Pain-relieving prospects for adenosine receptors and ectonucleotidases

Department of Cell and Molecular Physiology, UNC Neuroscience Center, University of North Carolina, Chapel Hill, NC 27599, USA.
Trends in Molecular Medicine (Impact Factor: 9.45). 04/2011; 17(4):188-96. DOI: 10.1016/j.molmed.2010.12.006
Source: PubMed


Adenosine receptor agonists have potent antinociceptive effects in diverse preclinical models of chronic pain. By contrast, the efficacy of adenosine and adenosine receptor agonists in treating pain in humans is unclear. Two ectonucleotidases that generate adenosine in nociceptive neurons were recently identified. When injected spinally, these enzymes have long-lasting adenosine A(1) receptor-dependent antinociceptive effects in inflammatory and neuropathic pain models. Furthermore, recent findings indicate that spinal adenosine A(2A) receptor activation can enduringly inhibit neuropathic pain symptoms. Collectively, these studies suggest the possibility of treating chronic pain in humans by targeting specific adenosine receptor subtypes in anatomically defined regions with agonists or with ectonucleotidases that generate adenosine.

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    • "This effect results from A 1 R activation as it was blocked by a selective A 1 R antagonist and was no longer seen in A 1 R knockout mice (Zylka et al., 2008; Sowa et al., 2009, 2010c). It was suggested that use of recombinant enzymes might represent a novel therapeutic strategy for chronic pain or pre-emptive analgesia (Zylka, 2011). "
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    ABSTRACT: The main focus for development of adenosine targets as analgesics to date has been A1Rs due to its antinociceptive profile in various preclinical pain models. The usefulness of systemic A1R agonists may be limited by other effects (cardiovascular, motor), but enhanced selectivity for pain might occur with partial agonists, potent and highly selective agonists, or allosteric modulators. A2AR agonists exhibit some peripheral pronociceptive effects, but also act on immune cells to suppress inflammation and on spinal glia to suppress pain signalling and may be useful for inflammatory and neuropathic pain. A2BR agonists exhibit peripheral proinflammatory effects on immune cells, but also spinal antinociceptive effects similar to A2AR agonists. A3Rs are now demonstrated to produce antinociception in several preclinical neuropathic pain models, with mechanistic actions on glial cells, and may be useful for neuropathic pain. Endogenous adenosine levels can be augmented by inhibition of metabolism (via adenosine kinase) or increased generation (via nucleotidases), and these approaches have implications for pain. Endogenous adenosine contributes to antinociception by several pharmacological agents, herbal remedies, acupuncture, transcutaneous electrical nerve stimulation, exercise, joint mobilization, and water immersion via spinal and/or peripheral effects, such that this system appears to constitute a major pain regulatory system. Finally, caffeine inhibits A1-, A2A- and A3Rs with similar potency, and dietary caffeine intake will need attention in trials of: (a) agonists and/or modulators acting at these receptors, (b) some pharmacological and herbal analgesics, and (c) manipulations that enhance endogenous adenosine levels, all of which are inhibited by caffeine and/or A1R antagonists in preclinical studies. All adenosine receptors have effects on spinal glial cells in regulating nociception, and gender differences in the involvement of such cells in chronic neuropathic pain indicate gender may also need attention in preclinical and human trials evaluating efficacy of adenosine-based analgesics.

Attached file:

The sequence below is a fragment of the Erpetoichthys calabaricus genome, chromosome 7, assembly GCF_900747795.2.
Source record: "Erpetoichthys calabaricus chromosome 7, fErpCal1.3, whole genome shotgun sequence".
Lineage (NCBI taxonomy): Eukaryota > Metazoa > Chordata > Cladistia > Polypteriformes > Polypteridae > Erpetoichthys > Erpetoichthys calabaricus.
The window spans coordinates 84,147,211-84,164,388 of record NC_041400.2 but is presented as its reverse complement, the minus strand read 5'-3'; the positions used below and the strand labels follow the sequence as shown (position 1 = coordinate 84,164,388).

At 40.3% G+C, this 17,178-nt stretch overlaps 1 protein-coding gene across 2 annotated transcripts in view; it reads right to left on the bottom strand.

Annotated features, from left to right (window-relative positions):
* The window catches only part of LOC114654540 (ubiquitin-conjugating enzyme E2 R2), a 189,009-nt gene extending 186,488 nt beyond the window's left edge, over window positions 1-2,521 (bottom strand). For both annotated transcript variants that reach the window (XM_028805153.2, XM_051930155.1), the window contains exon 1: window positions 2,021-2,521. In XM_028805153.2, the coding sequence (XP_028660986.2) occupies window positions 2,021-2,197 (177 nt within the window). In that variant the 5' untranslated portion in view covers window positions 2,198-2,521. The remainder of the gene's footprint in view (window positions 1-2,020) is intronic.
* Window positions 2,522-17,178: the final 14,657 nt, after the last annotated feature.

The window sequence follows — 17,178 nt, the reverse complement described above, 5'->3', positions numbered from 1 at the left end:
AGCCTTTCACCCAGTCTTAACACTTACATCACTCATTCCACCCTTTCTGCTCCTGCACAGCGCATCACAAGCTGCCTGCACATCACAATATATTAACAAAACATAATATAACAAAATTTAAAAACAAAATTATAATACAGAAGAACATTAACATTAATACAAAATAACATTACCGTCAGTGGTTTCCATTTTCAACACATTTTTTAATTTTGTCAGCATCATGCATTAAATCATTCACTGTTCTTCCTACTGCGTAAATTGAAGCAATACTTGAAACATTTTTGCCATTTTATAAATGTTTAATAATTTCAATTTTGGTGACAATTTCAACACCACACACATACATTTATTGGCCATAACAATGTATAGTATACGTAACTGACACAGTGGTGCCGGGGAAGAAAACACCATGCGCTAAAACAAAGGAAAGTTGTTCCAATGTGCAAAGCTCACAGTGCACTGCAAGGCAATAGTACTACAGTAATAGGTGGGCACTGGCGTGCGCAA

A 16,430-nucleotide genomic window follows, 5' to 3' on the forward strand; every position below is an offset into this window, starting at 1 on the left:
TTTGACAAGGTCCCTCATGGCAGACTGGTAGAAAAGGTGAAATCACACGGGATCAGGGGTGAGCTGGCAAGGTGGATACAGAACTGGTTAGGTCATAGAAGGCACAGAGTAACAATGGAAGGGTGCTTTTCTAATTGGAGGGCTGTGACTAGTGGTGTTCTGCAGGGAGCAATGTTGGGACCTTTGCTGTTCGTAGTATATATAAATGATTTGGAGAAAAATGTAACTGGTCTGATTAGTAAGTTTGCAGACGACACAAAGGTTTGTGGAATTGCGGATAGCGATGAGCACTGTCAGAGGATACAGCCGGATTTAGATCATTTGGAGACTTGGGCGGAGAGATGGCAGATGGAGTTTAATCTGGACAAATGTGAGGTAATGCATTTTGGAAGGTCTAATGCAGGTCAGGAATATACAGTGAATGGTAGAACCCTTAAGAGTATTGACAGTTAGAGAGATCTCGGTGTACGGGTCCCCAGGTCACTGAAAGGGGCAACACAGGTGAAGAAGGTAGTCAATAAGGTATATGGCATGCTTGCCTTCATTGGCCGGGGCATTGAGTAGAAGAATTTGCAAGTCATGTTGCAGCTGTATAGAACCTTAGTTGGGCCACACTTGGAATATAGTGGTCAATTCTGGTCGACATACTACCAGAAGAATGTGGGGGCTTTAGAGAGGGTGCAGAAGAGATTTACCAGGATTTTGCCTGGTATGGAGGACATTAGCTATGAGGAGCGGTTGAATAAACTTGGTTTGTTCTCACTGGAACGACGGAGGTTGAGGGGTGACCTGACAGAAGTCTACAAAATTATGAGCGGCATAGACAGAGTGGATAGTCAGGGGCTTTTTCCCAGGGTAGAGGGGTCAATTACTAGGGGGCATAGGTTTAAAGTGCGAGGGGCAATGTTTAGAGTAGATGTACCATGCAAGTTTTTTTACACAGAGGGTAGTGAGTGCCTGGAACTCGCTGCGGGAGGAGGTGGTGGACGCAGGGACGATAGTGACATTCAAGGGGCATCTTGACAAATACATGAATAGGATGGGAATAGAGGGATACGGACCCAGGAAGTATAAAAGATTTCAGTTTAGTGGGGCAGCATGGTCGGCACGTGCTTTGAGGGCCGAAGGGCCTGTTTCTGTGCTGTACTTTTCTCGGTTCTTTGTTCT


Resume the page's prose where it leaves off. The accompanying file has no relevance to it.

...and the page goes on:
Neuroscience 10/2015; DOI:10.1016/j.neuroscience.2015.10.031 · 3.36 Impact Factor
    • "signaling system in neuropathic pain are poorly understood (Sawynok and Liu, 2003; Zylka, 2011). Orthosteric adenosine A1R agonists have antinociceptive effects after systemic or spinal administration (Lee and Yaksh, 1996; Sawynok, 1998; Lavand'homme and Eisenach, 1999; Gong et al., 2010) but poor selectivity across the four subtypes of adenosine GPCRs, and side effect liability have limited their therapeutic development (Zylka, 2011). For instance, A1Rs are not restricted to the spinal cord and primary afferents but are also expressed elsewhere in the central nervous system, heart, and adipose tissue and can thus mediate side effects such as bradycardia and reduced arterial pressure (Yang et al., 2002). "